The current standard of care for treatment of pediatric patients with high grade gliomas is surgery followed by radiotherapy with concurrent chemotherapy. Midline gliomas with histone H3 K27M mutation are a new class of malignant gliomas that present specific challenges. These challenges include having extremely poor prognosis due to being located in regions of the brain where surgery is difficult. Pediatric high grade gliomas are molecularly different from adult gliomas and in comparison to adults, children with high grade gliomas have persistently poor clinical outcomes. Molecular markers have been shown to be important for treatment of adult gliomas. The recently characterized molecular marker, histone H3 K27M, could prove similarly important in the treatment of pediatric gliomas. Due to invasive potentially site-limited availability of molecular testing, there is a critical need to identify imaging biomarkers of pediatric high grade gliomas. Researchers are looking for biomarkers that could predict tumor molecular markers used as therapy targets, tumor response to radiotherapy and chemotherapy, and clinical performance levels of children undergoing treatment. The goal of the proposed study is to identify imaging markers that predict the molecular markers, histologic features, and clinical outcomes in a cohort of pediatric patients with high grade gliomas. Researchers will do this using data from patients that underwent tissue sampling, genetic analysis of tumor tissue, and at least a 12 month follow up, available through the Pediatric Brain Tumor Atlas.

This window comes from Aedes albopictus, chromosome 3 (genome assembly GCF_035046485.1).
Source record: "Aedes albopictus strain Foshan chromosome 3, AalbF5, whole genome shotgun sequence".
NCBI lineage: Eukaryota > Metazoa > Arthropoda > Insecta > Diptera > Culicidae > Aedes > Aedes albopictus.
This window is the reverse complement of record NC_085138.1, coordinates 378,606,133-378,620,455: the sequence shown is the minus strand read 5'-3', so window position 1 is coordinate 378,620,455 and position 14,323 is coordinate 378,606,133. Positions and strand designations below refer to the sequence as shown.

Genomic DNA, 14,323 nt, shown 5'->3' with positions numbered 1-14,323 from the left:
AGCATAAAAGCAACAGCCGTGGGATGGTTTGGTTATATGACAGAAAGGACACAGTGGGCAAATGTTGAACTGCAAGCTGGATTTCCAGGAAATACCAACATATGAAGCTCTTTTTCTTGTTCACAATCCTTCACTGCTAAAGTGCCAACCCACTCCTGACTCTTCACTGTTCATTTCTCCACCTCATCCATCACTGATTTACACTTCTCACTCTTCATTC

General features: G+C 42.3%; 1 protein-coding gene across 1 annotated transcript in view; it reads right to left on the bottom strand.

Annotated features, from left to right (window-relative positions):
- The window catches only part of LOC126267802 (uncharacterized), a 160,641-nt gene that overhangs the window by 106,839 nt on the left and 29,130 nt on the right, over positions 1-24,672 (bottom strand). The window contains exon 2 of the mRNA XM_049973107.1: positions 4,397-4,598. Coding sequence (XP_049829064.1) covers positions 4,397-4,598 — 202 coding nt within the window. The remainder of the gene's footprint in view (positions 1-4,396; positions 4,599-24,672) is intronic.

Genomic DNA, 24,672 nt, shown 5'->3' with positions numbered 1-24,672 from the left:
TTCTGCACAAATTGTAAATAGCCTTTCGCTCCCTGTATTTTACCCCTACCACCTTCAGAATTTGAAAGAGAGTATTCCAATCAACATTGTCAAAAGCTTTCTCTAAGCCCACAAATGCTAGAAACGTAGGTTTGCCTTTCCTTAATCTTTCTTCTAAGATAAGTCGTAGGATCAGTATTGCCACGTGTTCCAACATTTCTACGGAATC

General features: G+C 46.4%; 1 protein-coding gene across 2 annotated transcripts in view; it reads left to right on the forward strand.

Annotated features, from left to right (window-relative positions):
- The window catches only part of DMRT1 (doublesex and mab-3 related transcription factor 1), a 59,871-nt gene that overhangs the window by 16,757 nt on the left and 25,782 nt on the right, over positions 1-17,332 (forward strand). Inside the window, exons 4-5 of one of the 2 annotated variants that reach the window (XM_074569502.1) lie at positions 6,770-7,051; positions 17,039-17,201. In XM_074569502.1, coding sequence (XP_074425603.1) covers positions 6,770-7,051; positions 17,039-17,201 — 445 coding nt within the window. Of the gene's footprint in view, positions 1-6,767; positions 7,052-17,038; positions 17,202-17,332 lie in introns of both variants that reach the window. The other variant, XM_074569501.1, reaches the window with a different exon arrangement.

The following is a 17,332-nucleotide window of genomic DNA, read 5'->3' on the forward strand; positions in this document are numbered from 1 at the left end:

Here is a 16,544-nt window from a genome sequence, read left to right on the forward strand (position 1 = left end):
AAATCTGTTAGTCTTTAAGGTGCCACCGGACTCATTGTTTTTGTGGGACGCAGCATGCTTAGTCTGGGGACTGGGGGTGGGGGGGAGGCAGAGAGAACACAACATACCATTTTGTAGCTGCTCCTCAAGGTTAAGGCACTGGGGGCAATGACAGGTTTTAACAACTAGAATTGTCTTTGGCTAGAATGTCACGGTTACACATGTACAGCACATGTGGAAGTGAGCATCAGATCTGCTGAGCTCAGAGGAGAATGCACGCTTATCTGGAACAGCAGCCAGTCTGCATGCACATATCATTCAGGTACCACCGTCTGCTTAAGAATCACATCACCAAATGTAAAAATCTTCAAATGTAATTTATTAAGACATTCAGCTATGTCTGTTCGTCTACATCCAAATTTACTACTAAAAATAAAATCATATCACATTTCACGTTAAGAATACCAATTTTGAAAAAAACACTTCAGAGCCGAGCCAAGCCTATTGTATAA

What are the goals of this project?
The goal of this project is to deepen the understanding of the malignant form of glioma, midline gliomas with histone H3 K27M mutations.
What is the impact of this project?
Researchers are hoping to find imaging biomarkers that could be used as therapy targets, predict tumor response to radiotherapy and chemotherapy, and increase clinical performance levels of children undergoing treatment.
Why is the CBTN request important to this project?
Researchers require data from patients that underwent tissue samples, genetic analysis of that tissue, and had a 12 month follow up, data made available only through the Pediatric Brain Tumor Atlas.
Dr. Soonmee Cha , UCSF
Mariam Aboian, MD, PhD
Dr. Aboian's background training and clinical experience is focused on neuroimaging of primary brain tumors and metastatic cancer to the brain with dedicated subspecialty training in neuroradiology and nuclear medicine. The focus of my research is to identify imaging biomarkers that predict tumor ty
Yale School of Medicine
Cassie Kline, MD, MAS
Pediatric Neuro-Oncology, Clinical research, Early phase clinical trials in neuro-oncology, Developmental therapeutics
Children’s Hospital of Philadelphia
Sabine Mueller, MD, PhD
Dr. Sabine Mueller is a pediatric neuro-oncologist who specializes in caring for children with brain tumors and related genetic syndromes. Before completing medical school, she worked as a scientist, director of genomics and project leader for a brain tumor program at AGY Therapeutics, a biotechnolo
UCSF Benioff Children's Hospital
Yale School of Medicine
Children’s Hospital of PhiladelphiaJoined on
Operations Center for the Children’s Brain Tumor Tissue Consortium, the Children’s Hospital of Philadelphia (CHOP) is currently ranked 1st nationally for their Pediatric Cancer Program by U.S. News & World Report. CHOP’s Biobank is home to the CBTTC’s pediatric brain and CNS tumor biorepository; the
UCSF Benioff Children's HospitalJoined on
The Pediatric Brain Tumor Center at UCSF Benioff Children’s Hospital, with campuses in San Francisco and Oakland, harnesses the power of world-class experts from all disciplines related to child brain health, including neurology, neurosurgery, neurocritical care, neurogenetics, neuro-oncology, rehab
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